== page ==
Tonga fans sign petition to protest World Cup semi defeat
Nov. 26, 2017
WELLINGTON, New Zealand (AP) — More than 35,000 fans have signed an online petition calling for an explanation of the no-try call Saturday that cost Tonga an historic victory over England in a semifinal of the Rugby League World Cup.
But World Cup referees boss Tony Archer stood by Australian referee Matt Ceccin, saying the last-minute call to disallow a Tonga try to Andrew Fifita was correct and defended the referee's decision not to call for a video replay.
Tonga trailed England 20-0 in the 72nd minute in Auckland before launching a remarkable comeback in which it scored three tries in seven mintues to cut the lead to two points.
Fifita then broke through the England defense with time up on the clock, dropped the ball briefly and recovered it before touching down for what might have been a match-winning try which would have sent Tonga into next week's final against defending champion Australia.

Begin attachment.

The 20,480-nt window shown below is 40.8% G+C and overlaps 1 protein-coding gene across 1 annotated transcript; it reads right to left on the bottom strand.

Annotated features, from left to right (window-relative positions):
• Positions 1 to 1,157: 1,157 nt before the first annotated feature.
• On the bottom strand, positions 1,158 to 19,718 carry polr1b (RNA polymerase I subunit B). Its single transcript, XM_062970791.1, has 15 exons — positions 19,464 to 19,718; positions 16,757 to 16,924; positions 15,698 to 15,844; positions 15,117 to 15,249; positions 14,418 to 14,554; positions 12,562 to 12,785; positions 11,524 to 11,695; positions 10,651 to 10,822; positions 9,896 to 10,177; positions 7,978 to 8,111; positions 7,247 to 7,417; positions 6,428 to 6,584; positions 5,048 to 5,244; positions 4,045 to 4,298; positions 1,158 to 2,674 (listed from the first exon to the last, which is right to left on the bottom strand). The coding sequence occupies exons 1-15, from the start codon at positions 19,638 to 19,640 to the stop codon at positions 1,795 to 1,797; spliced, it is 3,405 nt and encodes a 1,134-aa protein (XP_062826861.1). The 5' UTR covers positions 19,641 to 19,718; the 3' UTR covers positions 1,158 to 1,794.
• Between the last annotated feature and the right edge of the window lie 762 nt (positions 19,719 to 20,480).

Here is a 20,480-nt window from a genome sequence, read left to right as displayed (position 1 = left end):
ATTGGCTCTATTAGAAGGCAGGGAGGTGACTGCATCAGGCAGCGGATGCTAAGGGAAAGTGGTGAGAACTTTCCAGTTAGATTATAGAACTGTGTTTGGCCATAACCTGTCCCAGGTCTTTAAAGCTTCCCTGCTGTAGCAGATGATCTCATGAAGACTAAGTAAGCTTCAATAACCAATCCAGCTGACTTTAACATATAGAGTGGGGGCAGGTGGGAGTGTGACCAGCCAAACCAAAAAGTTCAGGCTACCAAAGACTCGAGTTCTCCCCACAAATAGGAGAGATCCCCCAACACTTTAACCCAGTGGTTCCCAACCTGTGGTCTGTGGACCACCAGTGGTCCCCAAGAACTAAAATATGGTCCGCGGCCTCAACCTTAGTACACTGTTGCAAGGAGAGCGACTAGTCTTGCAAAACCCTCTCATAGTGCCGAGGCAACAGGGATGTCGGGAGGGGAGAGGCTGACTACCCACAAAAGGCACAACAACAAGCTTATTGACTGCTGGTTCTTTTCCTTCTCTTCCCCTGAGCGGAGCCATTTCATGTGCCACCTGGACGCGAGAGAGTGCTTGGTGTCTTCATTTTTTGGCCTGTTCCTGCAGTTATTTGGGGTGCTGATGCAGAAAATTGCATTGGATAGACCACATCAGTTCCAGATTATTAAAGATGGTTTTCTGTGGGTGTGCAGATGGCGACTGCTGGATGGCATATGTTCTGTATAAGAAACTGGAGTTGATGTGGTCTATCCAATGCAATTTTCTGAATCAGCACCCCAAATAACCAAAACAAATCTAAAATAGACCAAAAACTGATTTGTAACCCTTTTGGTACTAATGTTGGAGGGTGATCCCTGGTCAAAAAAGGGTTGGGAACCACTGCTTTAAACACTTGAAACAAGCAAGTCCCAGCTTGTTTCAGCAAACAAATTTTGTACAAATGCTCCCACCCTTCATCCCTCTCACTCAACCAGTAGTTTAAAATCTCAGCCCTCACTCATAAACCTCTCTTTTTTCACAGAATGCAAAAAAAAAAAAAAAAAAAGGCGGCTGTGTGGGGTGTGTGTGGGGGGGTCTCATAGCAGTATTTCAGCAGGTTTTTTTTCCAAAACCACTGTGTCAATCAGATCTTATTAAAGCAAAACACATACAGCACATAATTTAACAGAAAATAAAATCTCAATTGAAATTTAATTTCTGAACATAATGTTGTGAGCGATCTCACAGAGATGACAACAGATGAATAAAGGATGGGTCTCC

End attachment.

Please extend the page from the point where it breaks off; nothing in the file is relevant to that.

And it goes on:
Ceccin ruled Fifita had lost the ball because of a loose carry and immediately blew the fulltime whistle, without consulting the television referee. The Tonga players appealed to the referee to review the decision but Ceccin stuck with his call.
The contentious ending caused more than 35,000 fans of Tonga, a Pacific Island kingdom with a population of just over 100,000 to express their frustration with the decision through an online petition which called on refereeing officials to explain their decision. The petition, started by Australia-based Tonga fan Vai'Ana Ta'ai said England had claimed "a stolen win."
"To referees it is just another day of work but for the Tongan players it is heart, soul and their world. Tongan players and not playing for money but for their country, their heritage and their families."
Archer on Sunday stood by Ceccin saying his decision was correct and he didn't need to involve the television official.
"The decision is correct for me in that is (Whitehead) is effecting a tackle and there was no indicator he was stealing the ball," Archer said. "It's a loose carry, knock on. The referee called it on field.
"There's always the option to (go to the video referee) on a point-scoring play but we encourage the referees to make a decision on-field when they're in a position to see it.
"Ultimately, if it had been referred up, the same result would have been the case. It would have been a no-try because the decision was correct."